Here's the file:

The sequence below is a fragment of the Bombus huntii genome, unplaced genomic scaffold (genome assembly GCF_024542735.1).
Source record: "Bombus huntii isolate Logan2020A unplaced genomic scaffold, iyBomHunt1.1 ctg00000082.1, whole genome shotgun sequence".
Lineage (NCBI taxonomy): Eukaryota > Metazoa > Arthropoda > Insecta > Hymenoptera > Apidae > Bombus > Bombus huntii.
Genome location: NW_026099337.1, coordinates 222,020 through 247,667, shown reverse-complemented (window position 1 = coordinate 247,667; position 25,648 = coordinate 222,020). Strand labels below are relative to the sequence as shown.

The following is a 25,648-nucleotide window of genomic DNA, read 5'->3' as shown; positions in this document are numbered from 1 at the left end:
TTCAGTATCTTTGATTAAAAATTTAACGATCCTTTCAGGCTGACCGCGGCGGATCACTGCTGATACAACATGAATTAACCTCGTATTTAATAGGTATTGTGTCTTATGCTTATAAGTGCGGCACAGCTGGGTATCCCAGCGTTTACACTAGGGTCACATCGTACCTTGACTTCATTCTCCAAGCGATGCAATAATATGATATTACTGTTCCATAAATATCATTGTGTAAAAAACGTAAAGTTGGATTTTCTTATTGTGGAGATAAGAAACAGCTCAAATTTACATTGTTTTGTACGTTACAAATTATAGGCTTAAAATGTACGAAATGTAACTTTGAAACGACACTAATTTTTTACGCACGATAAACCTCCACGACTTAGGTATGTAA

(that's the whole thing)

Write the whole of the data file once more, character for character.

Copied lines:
The sequence below is a fragment of the Bombus huntii genome, unplaced genomic scaffold (genome assembly GCF_024542735.1).
Source record: "Bombus huntii isolate Logan2020A unplaced genomic scaffold, iyBomHunt1.1 ctg00000082.1, whole genome shotgun sequence".
Lineage (NCBI taxonomy): Eukaryota > Metazoa > Arthropoda > Insecta > Hymenoptera > Apidae > Bombus > Bombus huntii.
Genome location: NW_026099337.1, coordinates 222,020 through 247,667, shown reverse-complemented (window position 1 = coordinate 247,667; position 25,648 = coordinate 222,020). Strand labels below are relative to the sequence as shown.

The following is a 25,648-nucleotide window of genomic DNA, read 5'->3' as shown; positions in this document are numbered from 1 at the left end:
TTCAGTATCTTTGATTAAAAATTTAACGATCCTTTCAGGCTGACCGCGGCGGATCACTGCTGATACAACATGAATTAACCTCGTATTTAATAGGTATTGTGTCTTATGCTTATAAGTGCGGCACAGCTGGGTATCCCAGCGTTTACACTAGGGTCACATCGTACCTTGACTTCATTCTCCAAGCGATGCAATAATATGATATTACTGTTCCATAAATATCATTGTGTAAAAAACGTAAAGTTGGATTTTCTTATTGTGGAGATAAGAAACAGCTCAAATTTACATTGTTTTGTACGTTACAAATTATAGGCTTAAAATGTACGAAATGTAACTTTGAAACGACACTAATTTTTTACGCACGATAAACCTCCACGACTTAGGTATGTAA